Michael Morales Tenorio
“Just a boy from Hawaii trying to uncover the amazing things life has to offer.”
Hometown: Honolulu, Hawaii
Fun Fact About Yourself: My introduction to business started at 10 years old when my parents started their own nursing home company.
Undergraduate School and Major: University of Hawaii. B.A. Chemistry.
Most Recent Employer and Job Title: Halliburton, Service Operator.
Describe your biggest accomplishment in your career so far: Although I’ve spent the last five years working in the energy industry, my biggest career accomplishment comes from helping my parents get their nursing home business off the ground. I was 10-years-old when they started that venture. For the next 15 years, I balanced school, the family business, and my own journey to find my industry. It wasn’t the easiest route, and I learned a lot of hard lessons along the way, but to see the benefits that the business provides my family today makes all those past sacrifices worth it.
What quality best describes the MBA classmates you’ve met so far and why? I would say that the quality that best describes my Rice MBA classmates is the “total package.” They’re not only talented, but also hard-working. That combination is clear when you learn about their past accomplishments and their journey to get to Rice. A lot of them could have easily rested on their laurels but their commitment to lifelong development has led them to Rice.
Aside from your classmates, what was the key factor that led you to choose this program for your full-time MBA and why was it so important to you? The key factor that led me to Rice Business was its strong connection to the energy industry. As someone looking to make the transition from energy operations to energy finance, I knew that my school of choice had to have a strong energy presence. When you take in all the factors of academic rigor, reputation and location, it’s hard to find a better energy school than Rice. Rice is located in Houston, the energy capital of the world. Whether you plan to go into business development, finance, or human resources, energy employers are just a stone’s throw away.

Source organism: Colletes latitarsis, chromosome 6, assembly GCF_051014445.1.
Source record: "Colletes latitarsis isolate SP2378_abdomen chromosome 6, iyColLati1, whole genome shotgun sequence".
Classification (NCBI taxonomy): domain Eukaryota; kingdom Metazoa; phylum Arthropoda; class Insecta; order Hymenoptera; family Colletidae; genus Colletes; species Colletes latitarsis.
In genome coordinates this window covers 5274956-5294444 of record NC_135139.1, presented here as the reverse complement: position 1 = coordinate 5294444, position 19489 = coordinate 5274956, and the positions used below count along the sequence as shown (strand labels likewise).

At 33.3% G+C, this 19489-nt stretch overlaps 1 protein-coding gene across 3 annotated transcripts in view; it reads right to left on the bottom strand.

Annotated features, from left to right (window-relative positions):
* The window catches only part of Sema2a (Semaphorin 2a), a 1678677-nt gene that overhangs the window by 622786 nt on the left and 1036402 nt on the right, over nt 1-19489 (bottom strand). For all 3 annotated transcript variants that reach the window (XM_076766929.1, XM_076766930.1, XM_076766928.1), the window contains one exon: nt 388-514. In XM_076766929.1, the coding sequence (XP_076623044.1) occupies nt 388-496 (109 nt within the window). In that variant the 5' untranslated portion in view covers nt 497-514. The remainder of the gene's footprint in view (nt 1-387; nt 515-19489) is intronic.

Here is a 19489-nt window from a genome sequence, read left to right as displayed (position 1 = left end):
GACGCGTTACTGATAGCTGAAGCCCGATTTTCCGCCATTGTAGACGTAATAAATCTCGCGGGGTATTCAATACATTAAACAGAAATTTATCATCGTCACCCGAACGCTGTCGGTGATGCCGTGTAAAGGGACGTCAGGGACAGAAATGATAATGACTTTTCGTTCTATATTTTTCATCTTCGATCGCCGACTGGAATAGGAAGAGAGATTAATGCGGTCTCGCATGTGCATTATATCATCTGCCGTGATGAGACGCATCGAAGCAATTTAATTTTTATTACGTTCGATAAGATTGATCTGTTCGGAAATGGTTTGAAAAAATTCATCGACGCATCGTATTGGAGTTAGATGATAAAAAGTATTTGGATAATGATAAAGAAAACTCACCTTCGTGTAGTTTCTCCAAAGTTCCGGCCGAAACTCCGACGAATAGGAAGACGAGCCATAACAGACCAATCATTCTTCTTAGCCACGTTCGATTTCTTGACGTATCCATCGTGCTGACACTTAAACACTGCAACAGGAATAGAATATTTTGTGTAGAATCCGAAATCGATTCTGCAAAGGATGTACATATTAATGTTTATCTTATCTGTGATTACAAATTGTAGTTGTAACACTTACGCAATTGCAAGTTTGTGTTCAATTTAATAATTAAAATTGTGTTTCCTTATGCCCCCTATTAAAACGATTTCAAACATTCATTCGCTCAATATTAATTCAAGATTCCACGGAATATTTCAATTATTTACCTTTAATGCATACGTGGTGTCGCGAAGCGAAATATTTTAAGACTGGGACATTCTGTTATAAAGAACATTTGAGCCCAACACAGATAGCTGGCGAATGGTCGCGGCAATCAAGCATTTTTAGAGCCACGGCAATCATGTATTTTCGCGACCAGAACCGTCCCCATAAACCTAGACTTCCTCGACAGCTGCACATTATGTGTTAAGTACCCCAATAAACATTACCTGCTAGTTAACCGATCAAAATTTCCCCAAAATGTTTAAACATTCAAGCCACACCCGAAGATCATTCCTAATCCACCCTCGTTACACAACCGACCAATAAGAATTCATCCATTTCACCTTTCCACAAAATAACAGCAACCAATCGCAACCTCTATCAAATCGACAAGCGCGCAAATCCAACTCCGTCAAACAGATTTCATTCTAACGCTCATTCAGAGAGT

What club or activity are you looking most forward to in business school? I look forward to hopefully participating in the Board Fellows Program. Board Fellows allows MBA students to participate as non-voting board members in a local non-profit for a year. MBA students are able to gain insight into what board service entails and get a feel for community service avenues that they may be interested in post-MBA. I believe this is an amazing opportunity to be able to give back to the Houston community.
What led you to pursue an MBA at this point in your career? I’ve always known that I wanted to run my own business one day. Growing up working in a small, family business, I thought that grit and effort alone would be enough to learn the skills needed to scale a company. My past five years at Halliburton showed me how much I didn’t know. I realized just how complex Big Business is. If I ever wanted to run my own show and scale that business significantly, I knew that I needed to improve myself intellectually.
How did you decide if an MBA was worth the investment? I looked at all the factors, both quantitative and qualitative. Numbers-wise, with the career path I’m targeting, the decision made sense. That didn’t lessen the fact that this was still a huge financial investment, however. So, what sealed the deal for me was that I looked 10 years into the future and asked myself: “Would I regret this if I didn’t go?” The answer was yes and so I made the jump. You can always make more money, but you can’t buy time.